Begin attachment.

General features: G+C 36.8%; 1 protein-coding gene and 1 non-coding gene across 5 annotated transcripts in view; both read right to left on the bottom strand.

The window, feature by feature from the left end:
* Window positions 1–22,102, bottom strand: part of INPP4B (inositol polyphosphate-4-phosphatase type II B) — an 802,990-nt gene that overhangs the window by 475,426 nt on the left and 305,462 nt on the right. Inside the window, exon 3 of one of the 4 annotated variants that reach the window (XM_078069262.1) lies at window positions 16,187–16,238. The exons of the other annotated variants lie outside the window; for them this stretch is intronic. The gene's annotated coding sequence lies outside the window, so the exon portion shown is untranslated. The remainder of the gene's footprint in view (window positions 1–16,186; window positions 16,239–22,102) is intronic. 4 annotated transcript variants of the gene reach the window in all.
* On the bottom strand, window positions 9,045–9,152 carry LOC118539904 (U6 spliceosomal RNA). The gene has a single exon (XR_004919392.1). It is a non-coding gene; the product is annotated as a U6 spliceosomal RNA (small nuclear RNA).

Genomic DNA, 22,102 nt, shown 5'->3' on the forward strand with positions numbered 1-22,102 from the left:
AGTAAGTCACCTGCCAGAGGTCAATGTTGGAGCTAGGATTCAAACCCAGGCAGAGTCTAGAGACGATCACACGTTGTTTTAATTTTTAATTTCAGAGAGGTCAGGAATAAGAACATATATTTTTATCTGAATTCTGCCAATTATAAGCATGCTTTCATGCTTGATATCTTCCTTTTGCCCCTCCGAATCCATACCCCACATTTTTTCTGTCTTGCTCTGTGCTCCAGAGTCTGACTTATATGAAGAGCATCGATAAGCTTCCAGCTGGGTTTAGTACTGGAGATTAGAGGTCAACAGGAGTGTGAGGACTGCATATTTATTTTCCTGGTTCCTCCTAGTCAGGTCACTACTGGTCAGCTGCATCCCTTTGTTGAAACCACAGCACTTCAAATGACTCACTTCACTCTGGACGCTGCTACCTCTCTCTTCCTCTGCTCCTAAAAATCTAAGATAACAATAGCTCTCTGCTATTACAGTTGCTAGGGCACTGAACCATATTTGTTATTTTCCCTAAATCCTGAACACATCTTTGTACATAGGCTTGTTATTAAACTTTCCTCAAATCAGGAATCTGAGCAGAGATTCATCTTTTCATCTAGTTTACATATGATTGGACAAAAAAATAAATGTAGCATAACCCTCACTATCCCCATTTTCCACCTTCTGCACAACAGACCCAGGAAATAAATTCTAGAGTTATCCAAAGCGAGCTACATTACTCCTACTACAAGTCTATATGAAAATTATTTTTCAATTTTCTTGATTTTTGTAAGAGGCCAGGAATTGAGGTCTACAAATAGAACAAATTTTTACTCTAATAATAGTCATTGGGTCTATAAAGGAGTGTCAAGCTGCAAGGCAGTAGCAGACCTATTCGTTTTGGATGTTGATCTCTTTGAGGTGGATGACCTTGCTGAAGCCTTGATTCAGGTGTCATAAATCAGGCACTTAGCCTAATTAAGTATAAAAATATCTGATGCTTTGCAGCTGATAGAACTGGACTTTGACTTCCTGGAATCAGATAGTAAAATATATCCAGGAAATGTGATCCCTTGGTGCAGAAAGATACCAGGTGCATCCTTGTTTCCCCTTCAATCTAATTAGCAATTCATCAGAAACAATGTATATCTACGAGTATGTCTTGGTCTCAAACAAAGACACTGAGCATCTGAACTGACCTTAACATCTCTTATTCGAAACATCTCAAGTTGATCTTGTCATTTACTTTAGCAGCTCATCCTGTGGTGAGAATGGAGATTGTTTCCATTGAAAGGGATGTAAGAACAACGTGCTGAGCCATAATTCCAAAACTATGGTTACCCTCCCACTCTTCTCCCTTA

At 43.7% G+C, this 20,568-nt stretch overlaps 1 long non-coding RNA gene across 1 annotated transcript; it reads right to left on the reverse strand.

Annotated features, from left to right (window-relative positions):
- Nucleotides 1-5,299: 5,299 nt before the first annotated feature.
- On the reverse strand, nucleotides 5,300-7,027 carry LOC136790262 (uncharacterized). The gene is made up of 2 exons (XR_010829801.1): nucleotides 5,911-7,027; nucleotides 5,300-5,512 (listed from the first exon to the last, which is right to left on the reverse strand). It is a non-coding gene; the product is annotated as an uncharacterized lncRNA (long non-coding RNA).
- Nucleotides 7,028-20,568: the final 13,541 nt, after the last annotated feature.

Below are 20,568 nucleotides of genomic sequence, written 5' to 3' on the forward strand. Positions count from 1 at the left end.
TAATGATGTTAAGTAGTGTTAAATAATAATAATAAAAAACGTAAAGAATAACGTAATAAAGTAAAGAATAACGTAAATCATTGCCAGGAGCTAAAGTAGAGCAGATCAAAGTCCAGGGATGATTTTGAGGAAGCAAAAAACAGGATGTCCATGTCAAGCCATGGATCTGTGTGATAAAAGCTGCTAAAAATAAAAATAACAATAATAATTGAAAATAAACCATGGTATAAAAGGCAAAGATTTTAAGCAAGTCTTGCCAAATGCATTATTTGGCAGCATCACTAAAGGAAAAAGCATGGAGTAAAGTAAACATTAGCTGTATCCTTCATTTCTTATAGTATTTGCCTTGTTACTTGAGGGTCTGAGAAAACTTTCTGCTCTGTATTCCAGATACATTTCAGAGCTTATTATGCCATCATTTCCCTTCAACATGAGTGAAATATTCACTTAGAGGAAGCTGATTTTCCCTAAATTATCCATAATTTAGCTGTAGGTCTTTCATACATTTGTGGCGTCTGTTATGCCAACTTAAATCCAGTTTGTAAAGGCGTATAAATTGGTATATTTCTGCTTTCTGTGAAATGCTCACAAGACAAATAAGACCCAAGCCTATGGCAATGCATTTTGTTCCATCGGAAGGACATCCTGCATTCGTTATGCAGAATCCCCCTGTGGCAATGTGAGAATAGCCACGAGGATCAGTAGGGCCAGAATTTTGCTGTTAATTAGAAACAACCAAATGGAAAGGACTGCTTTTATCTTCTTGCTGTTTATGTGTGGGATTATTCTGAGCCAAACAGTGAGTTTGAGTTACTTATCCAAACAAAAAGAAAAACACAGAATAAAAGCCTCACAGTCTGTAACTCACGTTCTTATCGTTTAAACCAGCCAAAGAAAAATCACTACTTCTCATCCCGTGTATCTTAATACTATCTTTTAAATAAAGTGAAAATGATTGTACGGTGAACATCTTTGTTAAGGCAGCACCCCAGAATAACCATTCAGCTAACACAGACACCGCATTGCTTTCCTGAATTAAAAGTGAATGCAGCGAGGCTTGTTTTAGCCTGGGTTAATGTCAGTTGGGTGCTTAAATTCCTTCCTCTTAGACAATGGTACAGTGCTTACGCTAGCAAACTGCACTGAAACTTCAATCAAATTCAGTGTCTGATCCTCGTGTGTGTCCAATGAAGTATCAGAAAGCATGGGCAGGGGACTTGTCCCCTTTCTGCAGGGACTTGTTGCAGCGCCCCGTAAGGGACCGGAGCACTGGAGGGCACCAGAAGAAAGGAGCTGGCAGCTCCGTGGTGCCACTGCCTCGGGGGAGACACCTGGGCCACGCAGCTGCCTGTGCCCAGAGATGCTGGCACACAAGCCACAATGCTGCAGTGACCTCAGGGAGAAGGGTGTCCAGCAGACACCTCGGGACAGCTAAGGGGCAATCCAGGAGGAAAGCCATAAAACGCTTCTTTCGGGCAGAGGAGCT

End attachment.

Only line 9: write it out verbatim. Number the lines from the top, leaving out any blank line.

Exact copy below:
- Nucleotides 1-5,299: 5,299 nt before the first annotated feature.